10:26 AM, 4th February 2011, About 11 years ago 6
A one month rental void accounts for 8.33% of your annual rental income. For many landlords this is the difference between making a profit or a loss from rental income. Talk to any property investor who’s had problems making mortgage payments and there are two main reasons; 1) no rental income or 2) no cash reserves. Rental voids must, therefore, be avoided at all costs. In this article I outline several of the effective strategies I’ve adopted since I began letting properties in 1989.
Please remember that my properties are all mid range to upper end of the market. My typical tenant profile is professionals and retired couples. Some of the strategies outlined may be transferrable to other market sectors but not all of them.
I will explain how I keep my rental voids to an absolute minimum in detail further into this article but here’s a very quick summary:-
Establish market rent
I look at Rightmove.co.uk. Very simply, I enter the post code and look at all properties within a half mile radius. I always tick the include “Let Agreed Properties” box. I make a point of speaking to the agents and asking what the property let for. Occasionally they are guarded with this information but more often than not they are very open as they want my business. I’ve become very accustomed to listening to their sales pitches. Well worth it though to get a feel for the market. Occasionally I view their listed properties to fully understand what I’m up against. This affords an opportunity for me to sell mine over the competition.
Check rental demand before I buy – pre-advertising
If I’m seriously looking to buy in an area I will look at every property for sale to establish the real values. I will ask all vendors how many properties are already let in the area. I will make a note of their selling price, calculate the cost to refurb to my standards (all of my properties look very similar internally) and work out the bottom line with them. This enables me to negotiate a decent price and to make sure I’m getting the best possible deal. If I’m on the verge of doing a deal I will ask the vendors if they mind me advertising their property to rent before I make a purchasing decision. If they agree I market the property via the internet. I explain to all callers that I don’t own the property yet but I am seriously considering buying it as a long term investment. I then suggest time-scales. I may even arrange viewings (see below). If I don’t get any calls the decision is easy, DON’T BUY. If I get lots of calls the decision is much easier.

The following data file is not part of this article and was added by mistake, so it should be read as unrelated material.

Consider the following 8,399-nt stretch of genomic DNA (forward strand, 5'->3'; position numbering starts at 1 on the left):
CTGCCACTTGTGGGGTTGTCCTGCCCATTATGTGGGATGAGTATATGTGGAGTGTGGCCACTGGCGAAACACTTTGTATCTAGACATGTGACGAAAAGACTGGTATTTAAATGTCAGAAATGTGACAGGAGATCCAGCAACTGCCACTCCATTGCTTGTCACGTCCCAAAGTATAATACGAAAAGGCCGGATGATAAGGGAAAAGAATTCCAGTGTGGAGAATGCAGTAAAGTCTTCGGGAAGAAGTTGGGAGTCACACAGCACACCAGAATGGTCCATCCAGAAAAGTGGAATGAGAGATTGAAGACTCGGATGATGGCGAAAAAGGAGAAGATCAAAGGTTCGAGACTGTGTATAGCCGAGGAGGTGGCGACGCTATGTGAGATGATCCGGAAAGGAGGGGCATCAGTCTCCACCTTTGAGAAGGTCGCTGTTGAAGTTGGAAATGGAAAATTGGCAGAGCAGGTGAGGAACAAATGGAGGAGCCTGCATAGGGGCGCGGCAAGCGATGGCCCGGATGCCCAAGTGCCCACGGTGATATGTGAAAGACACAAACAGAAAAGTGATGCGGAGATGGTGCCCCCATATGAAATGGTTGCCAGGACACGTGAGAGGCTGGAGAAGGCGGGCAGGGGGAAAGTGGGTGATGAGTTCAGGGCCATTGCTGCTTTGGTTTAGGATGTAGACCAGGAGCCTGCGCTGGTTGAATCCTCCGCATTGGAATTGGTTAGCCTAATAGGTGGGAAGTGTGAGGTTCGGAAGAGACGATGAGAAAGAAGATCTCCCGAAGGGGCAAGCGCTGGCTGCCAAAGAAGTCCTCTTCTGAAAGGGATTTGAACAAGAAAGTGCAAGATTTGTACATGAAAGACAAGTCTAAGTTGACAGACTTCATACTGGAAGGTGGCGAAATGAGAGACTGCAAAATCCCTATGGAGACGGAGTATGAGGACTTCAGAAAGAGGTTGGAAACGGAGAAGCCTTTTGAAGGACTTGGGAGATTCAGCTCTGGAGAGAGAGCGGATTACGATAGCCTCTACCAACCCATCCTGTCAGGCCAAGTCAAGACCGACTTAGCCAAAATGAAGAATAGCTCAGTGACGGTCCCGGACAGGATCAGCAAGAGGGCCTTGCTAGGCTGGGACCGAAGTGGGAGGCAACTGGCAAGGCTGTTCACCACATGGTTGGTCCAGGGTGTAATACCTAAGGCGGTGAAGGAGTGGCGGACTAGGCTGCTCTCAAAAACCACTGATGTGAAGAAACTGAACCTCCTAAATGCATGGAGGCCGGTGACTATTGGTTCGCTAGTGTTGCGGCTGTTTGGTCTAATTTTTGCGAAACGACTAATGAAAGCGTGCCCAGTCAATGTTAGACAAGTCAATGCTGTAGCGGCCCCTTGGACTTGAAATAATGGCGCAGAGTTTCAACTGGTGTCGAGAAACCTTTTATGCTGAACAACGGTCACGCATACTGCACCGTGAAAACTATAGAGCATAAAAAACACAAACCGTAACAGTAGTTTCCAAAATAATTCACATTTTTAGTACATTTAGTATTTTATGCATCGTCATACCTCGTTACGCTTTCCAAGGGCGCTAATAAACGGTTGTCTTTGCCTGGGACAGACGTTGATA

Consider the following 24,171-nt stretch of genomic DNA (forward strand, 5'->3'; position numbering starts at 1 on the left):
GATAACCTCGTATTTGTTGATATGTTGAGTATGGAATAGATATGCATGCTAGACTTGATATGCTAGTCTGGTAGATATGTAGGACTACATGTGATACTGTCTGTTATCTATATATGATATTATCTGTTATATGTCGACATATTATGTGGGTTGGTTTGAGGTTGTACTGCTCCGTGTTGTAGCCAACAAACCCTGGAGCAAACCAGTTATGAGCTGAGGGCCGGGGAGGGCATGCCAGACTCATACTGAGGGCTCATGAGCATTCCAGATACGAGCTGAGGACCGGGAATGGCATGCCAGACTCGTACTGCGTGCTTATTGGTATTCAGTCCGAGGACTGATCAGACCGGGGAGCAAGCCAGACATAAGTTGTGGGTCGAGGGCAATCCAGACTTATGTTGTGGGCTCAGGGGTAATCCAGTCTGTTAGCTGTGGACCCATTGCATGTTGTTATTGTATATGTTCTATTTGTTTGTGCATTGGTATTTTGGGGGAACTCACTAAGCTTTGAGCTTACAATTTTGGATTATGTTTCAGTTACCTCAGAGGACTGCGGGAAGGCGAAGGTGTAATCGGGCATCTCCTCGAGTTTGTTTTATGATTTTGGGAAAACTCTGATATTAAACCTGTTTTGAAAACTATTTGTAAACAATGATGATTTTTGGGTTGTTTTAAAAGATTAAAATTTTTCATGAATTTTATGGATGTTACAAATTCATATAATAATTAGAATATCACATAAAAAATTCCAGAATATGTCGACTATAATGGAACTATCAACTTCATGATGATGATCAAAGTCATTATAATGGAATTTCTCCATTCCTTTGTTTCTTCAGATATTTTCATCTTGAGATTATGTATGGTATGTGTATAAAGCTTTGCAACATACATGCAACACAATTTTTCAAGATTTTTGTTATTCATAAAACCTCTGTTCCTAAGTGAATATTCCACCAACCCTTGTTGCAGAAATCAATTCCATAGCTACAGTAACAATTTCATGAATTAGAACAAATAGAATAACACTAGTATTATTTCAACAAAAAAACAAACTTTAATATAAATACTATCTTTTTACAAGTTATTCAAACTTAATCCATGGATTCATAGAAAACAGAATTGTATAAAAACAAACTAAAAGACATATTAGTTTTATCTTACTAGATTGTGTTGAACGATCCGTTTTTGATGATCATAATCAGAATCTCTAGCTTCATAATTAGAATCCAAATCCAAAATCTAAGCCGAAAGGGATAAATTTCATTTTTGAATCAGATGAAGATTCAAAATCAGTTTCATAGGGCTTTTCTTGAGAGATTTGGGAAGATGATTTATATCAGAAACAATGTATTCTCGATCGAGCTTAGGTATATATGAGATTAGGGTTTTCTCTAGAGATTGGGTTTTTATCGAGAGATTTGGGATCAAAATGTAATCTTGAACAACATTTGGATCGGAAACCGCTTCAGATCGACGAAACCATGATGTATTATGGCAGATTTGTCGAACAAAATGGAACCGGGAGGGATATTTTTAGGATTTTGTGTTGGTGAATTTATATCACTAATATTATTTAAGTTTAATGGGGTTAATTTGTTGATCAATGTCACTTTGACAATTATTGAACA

Market for £50 less than market rent
Advertising at £50 below market rents maximises the number of leads I receive. I often let the property for more than advertised though – see below.
Arrange block viewings. Be time efficient, organise chaos, create urgency
Most tenants struggle to do viewings in the daytime and so do I. When I started letting property the time wasters were the bane of my life. Nowadays I generally arrange block viewings at 7pm on a Thursday and 11am on a Saturday. If I have an existing tenant in situ I offer them £10 to do the viewings or £20 towards a meal out if they want me to do them – my preference is the latter. I explain to all tenant enquirers that I’m very busy and I only have these two time slots available for viewings. I also explain that demand for the property is very strong so they know to expect to see other people viewing at the same time as them.
Get prospective tenants bidding against each other
Just because I advertise for £50 a month below market rental value doesn’t mean that’s what I achieve. If I have lots of people that want the property and I want them as tenants I agree to call them back the following day. Remember, they’ve now witnessed the level of demand and they will know that my property is £50 below market rental value. When I call them back I play all the ends off the middle, i.e. I explain that I have several tenants interested, I explain this is probably because I’ve under valued the rent and I ask them to make me their best offer.
Agree rent rises in principle before letting
It’s always difficult to know whether to increase rents at the end of a tenancy. Will the tenants move out if you do is always the worry. For this reason I always try to negotiate what the rent will be increased by in 6 or 12 months time. I then contact my tenants two months before the end of the tenancy to see if they want to renew at the end of the term and I remind them at that point of the rent rise agreement. If they want to stay on I repeat this process. If they want to move out we discuss damage deposits, work required and viewings for re-letting.
Incentivising outgoing tenants to cooperate with viewings
As mentioned above, I pay £20 to existing tenants to be out of the property when I do viewings. I also agree to pay them an extra £50 on top of their damage deposit refund if I re-let the property and move the next tenant in within a week of moving them out. This serves several purposes. A) it reminds them that I am holding their damage deposit and that I’m serious about re-letting quickly, B) it incentivises them to keep the place clean and tidy, C) they are far more cooperative with viewings.
All of the above processes generally mean that I rarely have more than a few days of voids between tenancies.
To learn more about my property investment strategy please read the following posts in this order:
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